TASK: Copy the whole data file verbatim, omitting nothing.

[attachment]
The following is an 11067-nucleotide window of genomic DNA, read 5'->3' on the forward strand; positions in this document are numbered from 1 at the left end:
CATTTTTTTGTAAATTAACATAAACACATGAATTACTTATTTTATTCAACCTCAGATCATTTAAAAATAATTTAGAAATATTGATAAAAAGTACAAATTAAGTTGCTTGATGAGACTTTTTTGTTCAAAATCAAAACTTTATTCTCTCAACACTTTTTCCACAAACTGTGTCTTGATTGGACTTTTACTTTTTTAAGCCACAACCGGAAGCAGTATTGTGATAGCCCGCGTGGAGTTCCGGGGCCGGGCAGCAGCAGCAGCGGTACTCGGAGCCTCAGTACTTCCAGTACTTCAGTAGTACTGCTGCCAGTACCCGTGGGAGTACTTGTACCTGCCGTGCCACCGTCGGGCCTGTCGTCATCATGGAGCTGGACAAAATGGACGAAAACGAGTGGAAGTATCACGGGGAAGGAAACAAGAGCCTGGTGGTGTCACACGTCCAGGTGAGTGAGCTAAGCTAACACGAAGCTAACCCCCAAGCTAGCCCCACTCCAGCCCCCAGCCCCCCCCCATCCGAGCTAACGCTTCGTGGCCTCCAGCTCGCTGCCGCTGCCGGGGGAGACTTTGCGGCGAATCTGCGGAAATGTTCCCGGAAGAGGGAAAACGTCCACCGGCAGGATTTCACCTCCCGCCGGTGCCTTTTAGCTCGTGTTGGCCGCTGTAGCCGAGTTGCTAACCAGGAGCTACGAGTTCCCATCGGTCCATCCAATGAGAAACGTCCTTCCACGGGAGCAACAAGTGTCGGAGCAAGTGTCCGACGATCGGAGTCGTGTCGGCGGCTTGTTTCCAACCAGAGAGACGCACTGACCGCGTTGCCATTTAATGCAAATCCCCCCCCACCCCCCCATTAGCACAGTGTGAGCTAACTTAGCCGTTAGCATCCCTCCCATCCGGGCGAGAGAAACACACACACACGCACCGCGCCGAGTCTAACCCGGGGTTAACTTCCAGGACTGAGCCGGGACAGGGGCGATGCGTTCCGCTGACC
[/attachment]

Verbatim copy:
The following is an 11067-nucleotide window of genomic DNA, read 5'->3' on the forward strand; positions in this document are numbered from 1 at the left end:
CATTTTTTTGTAAATTAACATAAACACATGAATTACTTATTTTATTCAACCTCAGATCATTTAAAAATAATTTAGAAATATTGATAAAAAGTACAAATTAAGTTGCTTGATGAGACTTTTTTGTTCAAAATCAAAACTTTATTCTCTCAACACTTTTTCCACAAACTGTGTCTTGATTGGACTTTTACTTTTTTAAGCCACAACCGGAAGCAGTATTGTGATAGCCCGCGTGGAGTTCCGGGGCCGGGCAGCAGCAGCAGCGGTACTCGGAGCCTCAGTACTTCCAGTACTTCAGTAGTACTGCTGCCAGTACCCGTGGGAGTACTTGTACCTGCCGTGCCACCGTCGGGCCTGTCGTCATCATGGAGCTGGACAAAATGGACGAAAACGAGTGGAAGTATCACGGGGAAGGAAACAAGAGCCTGGTGGTGTCACACGTCCAGGTGAGTGAGCTAAGCTAACACGAAGCTAACCCCCAAGCTAGCCCCACTCCAGCCCCCAGCCCCCCCCCATCCGAGCTAACGCTTCGTGGCCTCCAGCTCGCTGCCGCTGCCGGGGGAGACTTTGCGGCGAATCTGCGGAAATGTTCCCGGAAGAGGGAAAACGTCCACCGGCAGGATTTCACCTCCCGCCGGTGCCTTTTAGCTCGTGTTGGCCGCTGTAGCCGAGTTGCTAACCAGGAGCTACGAGTTCCCATCGGTCCATCCAATGAGAAACGTCCTTCCACGGGAGCAACAAGTGTCGGAGCAAGTGTCCGACGATCGGAGTCGTGTCGGCGGCTTGTTTCCAACCAGAGAGACGCACTGACCGCGTTGCCATTTAATGCAAATCCCCCCCCACCCCCCCATTAGCACAGTGTGAGCTAACTTAGCCGTTAGCATCCCTCCCATCCGGGCGAGAGAAACACACACACACGCACCGCGCCGAGTCTAACCCGGGGTTAACTTCCAGGACTGAGCCGGGACAGGGGCGATGCGTTCCGCTGACC